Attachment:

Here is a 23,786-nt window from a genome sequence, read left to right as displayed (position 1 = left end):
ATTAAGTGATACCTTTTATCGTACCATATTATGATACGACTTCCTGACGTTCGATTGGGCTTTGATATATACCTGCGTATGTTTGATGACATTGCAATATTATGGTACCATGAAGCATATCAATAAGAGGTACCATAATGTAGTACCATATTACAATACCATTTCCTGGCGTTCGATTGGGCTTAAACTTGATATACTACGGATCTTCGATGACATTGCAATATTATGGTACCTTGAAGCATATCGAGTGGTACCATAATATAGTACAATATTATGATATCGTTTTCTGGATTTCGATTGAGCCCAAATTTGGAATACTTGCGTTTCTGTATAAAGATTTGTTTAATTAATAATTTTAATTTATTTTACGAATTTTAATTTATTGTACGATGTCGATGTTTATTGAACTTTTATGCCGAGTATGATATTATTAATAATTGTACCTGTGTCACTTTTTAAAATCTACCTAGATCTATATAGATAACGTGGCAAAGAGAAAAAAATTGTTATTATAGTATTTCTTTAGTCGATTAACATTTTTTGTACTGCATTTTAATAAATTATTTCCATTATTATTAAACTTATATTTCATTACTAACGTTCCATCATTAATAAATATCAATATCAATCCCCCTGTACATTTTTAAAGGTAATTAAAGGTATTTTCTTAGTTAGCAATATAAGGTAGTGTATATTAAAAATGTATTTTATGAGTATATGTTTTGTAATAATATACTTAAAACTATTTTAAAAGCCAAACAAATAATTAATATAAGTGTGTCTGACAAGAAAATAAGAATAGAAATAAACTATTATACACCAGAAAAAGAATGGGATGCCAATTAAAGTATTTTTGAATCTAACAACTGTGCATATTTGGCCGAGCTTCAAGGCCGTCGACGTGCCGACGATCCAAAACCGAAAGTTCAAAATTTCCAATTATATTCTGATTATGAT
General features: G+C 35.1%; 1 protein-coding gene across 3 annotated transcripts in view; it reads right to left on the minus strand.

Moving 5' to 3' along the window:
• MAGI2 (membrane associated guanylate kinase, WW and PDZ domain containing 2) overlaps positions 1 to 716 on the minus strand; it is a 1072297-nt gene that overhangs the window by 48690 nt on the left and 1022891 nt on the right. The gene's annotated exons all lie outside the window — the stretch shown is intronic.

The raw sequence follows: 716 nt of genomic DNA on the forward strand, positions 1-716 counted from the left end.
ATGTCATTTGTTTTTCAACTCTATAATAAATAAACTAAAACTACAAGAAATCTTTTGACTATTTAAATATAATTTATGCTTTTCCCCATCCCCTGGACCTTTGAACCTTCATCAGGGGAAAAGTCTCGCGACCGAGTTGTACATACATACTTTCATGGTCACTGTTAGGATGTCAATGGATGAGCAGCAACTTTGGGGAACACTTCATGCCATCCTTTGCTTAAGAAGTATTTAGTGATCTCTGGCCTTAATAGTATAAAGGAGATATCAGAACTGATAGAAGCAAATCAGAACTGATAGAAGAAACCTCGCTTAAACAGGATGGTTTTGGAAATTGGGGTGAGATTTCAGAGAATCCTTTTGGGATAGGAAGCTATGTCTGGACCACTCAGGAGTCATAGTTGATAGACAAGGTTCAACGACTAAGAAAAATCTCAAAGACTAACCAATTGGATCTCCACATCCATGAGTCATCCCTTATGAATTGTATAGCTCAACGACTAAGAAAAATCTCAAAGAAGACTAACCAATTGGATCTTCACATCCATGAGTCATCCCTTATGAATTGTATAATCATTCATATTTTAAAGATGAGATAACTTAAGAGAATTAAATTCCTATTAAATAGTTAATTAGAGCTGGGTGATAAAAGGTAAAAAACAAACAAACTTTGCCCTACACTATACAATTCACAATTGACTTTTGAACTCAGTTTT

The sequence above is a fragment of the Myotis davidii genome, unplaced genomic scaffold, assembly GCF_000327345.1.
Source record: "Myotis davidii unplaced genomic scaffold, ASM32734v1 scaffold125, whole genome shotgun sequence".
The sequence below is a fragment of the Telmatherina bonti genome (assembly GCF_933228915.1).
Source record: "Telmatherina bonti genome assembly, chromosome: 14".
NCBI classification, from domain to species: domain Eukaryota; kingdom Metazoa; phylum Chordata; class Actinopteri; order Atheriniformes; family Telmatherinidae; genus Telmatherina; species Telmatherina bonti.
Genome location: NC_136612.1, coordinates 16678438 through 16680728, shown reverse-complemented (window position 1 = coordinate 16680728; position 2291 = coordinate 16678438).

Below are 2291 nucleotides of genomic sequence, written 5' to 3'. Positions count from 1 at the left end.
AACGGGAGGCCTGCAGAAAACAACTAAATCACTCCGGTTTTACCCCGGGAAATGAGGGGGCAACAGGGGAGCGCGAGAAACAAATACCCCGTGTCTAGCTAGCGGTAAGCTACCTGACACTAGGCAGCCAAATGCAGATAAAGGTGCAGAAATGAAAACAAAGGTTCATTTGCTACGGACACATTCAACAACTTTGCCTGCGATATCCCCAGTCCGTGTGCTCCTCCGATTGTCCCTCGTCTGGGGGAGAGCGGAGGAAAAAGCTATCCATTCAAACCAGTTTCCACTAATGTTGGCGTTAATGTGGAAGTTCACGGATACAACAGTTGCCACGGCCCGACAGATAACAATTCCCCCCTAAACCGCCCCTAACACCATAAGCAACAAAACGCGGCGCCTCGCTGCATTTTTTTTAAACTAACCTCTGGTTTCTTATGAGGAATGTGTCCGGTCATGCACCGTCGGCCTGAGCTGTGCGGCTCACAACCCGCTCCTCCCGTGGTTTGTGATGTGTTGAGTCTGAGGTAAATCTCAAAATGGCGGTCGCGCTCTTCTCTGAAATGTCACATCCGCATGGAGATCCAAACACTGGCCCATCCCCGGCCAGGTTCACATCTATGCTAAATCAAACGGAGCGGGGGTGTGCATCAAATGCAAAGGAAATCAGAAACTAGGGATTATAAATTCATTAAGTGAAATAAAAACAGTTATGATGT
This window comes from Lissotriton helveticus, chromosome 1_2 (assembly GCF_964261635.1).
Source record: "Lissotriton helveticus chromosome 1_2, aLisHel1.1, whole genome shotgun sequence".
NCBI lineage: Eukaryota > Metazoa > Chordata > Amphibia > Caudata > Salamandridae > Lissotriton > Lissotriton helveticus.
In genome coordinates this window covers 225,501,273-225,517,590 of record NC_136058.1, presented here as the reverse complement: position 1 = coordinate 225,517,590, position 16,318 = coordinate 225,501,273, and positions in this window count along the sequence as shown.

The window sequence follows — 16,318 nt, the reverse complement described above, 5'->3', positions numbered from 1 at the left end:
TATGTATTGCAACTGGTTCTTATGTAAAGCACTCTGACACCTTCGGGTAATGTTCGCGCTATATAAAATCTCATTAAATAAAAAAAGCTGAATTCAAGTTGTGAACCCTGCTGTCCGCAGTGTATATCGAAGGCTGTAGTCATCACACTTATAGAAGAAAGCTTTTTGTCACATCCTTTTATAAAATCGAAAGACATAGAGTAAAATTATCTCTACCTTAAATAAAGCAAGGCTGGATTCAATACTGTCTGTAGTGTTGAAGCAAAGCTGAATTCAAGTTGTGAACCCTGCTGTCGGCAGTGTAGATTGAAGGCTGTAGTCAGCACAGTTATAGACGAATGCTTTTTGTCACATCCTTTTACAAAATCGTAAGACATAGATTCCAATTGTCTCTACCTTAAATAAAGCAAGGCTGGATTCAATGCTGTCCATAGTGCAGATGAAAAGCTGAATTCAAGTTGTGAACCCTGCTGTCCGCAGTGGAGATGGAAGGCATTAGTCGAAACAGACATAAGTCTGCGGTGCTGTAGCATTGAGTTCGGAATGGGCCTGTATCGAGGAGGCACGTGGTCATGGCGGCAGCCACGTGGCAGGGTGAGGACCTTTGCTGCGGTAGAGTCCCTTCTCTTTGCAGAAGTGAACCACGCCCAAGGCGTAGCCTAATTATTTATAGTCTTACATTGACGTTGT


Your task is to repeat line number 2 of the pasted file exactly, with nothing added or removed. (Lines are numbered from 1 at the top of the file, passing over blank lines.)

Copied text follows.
ATTAAGTGATACCTTTTATCGTACCATATTATGATACGACTTCCTGACGTTCGATTGGGCTTTGATATATACCTGCGTATGTTTGATGACATTGCAATATTATGGTACCATGAAGCATATCAATAAGAGGTACCATAATGTAGTACCATATTACAATACCATTTCCTGGCGTTCGATTGGGCTTAAACTTGATATACTACGGATCTTCGATGACATTGCAATATTATGGTACCTTGAAGCATATCGAGTGGTACCATAATATAGTACAATATTATGATATCGTTTTCTGGATTTCGATTGAGCCCAAATTTGGAATACTTGCGTTTCTGTATAAAGATTTGTTTAATTAATAATTTTAATTTATTTTACGAATTTTAATTTATTGTACGATGTCGATGTTTATTGAACTTTTATGCCGAGTATGATATTATTAATAATTGTACCTGTGTCACTTTTTAAAATCTACCTAGATCTATATAGATAACGTGGCAAAGAGAAAAAAATTGTTATTATAGTATTTCTTTAGTCGATTAACATTTTTTGTACTGCATTTTAATAAATTATTTCCATTATTATTAAACTTATATTTCATTACTAACGTTCCATCATTAATAAATATCAATATCAATCCCCCTGTACATTTTTAAAGGTAATTAAAGGTATTTTCTTAGTTAGCAATATAAGGTAGTGTATATTAAAAATGTATTTTATGAGTATATGTTTTGTAATAATATACTTAAAACTATTTTAAAAGCCAAACAAATAATTAATATAAGTGTGTCTGACAAGAAAATAAGAATAGAAATAAACTATTATACACCAGAAAAAGAATGGGATGCCAATTAAAGTATTTTTGAATCTAACAACTGTGCATATTTGGCCGAGCTTCAAGGCCGTCGACGTGCCGACGATCCAAAACCGAAAGTTCAAAATTTCCAATTATATTCTGATTATGAT